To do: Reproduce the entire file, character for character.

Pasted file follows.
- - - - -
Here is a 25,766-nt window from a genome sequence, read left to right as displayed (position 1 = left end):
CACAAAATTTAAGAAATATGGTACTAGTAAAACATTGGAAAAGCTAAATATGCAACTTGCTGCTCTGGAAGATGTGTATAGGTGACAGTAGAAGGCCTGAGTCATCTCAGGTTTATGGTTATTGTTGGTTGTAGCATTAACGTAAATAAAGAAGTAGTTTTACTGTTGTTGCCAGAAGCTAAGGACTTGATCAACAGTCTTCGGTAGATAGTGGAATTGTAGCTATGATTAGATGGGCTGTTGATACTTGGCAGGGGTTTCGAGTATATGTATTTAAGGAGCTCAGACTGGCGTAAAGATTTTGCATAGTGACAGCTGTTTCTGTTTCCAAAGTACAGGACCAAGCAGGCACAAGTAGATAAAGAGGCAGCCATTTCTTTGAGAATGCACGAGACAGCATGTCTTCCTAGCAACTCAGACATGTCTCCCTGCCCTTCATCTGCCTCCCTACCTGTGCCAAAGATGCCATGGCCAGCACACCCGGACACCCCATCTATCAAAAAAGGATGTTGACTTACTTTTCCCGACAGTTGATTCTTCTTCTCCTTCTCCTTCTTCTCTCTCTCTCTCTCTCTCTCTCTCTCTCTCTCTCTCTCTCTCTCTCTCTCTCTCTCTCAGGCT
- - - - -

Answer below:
Here is a 25,766-nt window from a genome sequence, read left to right as displayed (position 1 = left end):
CACAAAATTTAAGAAATATGGTACTAGTAAAACATTGGAAAAGCTAAATATGCAACTTGCTGCTCTGGAAGATGTGTATAGGTGACAGTAGAAGGCCTGAGTCATCTCAGGTTTATGGTTATTGTTGGTTGTAGCATTAACGTAAATAAAGAAGTAGTTTTACTGTTGTTGCCAGAAGCTAAGGACTTGATCAACAGTCTTCGGTAGATAGTGGAATTGTAGCTATGATTAGATGGGCTGTTGATACTTGGCAGGGGTTTCGAGTATATGTATTTAAGGAGCTCAGACTGGCGTAAAGATTTTGCATAGTGACAGCTGTTTCTGTTTCCAAAGTACAGGACCAAGCAGGCACAAGTAGATAAAGAGGCAGCCATTTCTTTGAGAATGCACGAGACAGCATGTCTTCCTAGCAACTCAGACATGTCTCCCTGCCCTTCATCTGCCTCCCTACCTGTGCCAAAGATGCCATGGCCAGCACACCCGGACACCCCATCTATCAAAAAAGGATGTTGACTTACTTTTCCCGACAGTTGATTCTTCTTCTCCTTCTCCTTCTTCTCTCTCTCTCTCTCTCTCTCTCTCTCTCTCTCTCTCTCTCTCTCTCTCTCTCTCTCTCAGGCT